Close to Home Building on Family Support for People Leaving Jail

Overview

Most research and programming about incarcerated people and their family support systems focus on prison settings. Because jail is substantially different from prison—most notably, time served there is usually shorter—it is not clear that policies and practices that work in prisons can be applied successfully in jails. This report describes the Family Justice Program’s Close to Home project, which implemented the Relational Inquiry Tool (RIT)—a series of questions originally designed for and tested in prisons to stimulate incarcerated people’s thinking about supportive family members as a resource—in three jails in Maryland and Wisconsin. The report also discusses the results from qualitative and quantitative research at the three facilities, aimed at gauging the attitudes of jail staff, incarcerated men and women, and family members toward the RIT.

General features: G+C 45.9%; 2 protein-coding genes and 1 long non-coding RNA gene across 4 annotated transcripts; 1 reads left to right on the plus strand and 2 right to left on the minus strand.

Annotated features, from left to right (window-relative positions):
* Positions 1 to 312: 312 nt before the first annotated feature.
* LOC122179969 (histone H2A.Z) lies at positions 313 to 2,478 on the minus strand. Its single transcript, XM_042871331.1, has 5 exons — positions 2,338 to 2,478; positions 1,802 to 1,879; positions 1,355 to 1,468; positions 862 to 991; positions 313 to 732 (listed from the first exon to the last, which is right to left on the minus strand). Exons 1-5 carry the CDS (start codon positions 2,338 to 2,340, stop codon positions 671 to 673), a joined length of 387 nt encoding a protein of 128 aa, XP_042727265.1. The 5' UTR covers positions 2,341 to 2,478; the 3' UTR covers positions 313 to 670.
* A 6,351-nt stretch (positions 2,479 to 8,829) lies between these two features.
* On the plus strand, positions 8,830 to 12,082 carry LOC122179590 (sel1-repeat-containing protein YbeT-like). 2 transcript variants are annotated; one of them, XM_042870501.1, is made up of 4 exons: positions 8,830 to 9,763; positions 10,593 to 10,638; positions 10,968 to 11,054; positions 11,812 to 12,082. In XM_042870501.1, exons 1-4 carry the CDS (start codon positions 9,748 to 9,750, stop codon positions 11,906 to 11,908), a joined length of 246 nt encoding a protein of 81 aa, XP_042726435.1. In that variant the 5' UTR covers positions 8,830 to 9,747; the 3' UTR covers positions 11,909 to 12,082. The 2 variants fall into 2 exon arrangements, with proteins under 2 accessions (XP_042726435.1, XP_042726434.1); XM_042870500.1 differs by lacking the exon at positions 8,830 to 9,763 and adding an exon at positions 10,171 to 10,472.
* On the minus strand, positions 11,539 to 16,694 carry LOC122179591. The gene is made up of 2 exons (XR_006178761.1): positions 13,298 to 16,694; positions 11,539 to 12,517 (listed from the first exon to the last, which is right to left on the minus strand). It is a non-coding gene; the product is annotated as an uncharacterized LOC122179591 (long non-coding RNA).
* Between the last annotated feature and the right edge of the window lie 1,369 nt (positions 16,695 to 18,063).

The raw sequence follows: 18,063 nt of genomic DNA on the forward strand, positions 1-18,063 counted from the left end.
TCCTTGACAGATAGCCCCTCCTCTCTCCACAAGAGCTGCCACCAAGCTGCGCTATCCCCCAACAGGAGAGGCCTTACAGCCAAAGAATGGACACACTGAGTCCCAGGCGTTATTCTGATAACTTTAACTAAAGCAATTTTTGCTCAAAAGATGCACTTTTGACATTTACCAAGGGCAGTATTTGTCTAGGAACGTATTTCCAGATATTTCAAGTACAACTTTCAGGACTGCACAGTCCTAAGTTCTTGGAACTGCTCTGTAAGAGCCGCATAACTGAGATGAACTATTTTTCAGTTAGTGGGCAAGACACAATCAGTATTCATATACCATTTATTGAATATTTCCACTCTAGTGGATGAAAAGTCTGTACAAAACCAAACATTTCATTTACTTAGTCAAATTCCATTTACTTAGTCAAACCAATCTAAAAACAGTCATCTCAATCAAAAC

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An Evaluation of the New York City Housing Authority’s Family Reentry Pilot Program

Public housing authorities across the nation historically have barred many with criminal records from public housing residency. However, given evidence of the critical role stable housing and family reunification plays for people coming back to their communities from incarceration, some housing authorities are rethinking their practices. This repor...

Publication
  • John Bae, Margaret diZerega, Jacob Kang-Brown, Ryan Shanahan, Ram Subramanian
November 14, 2016
Publication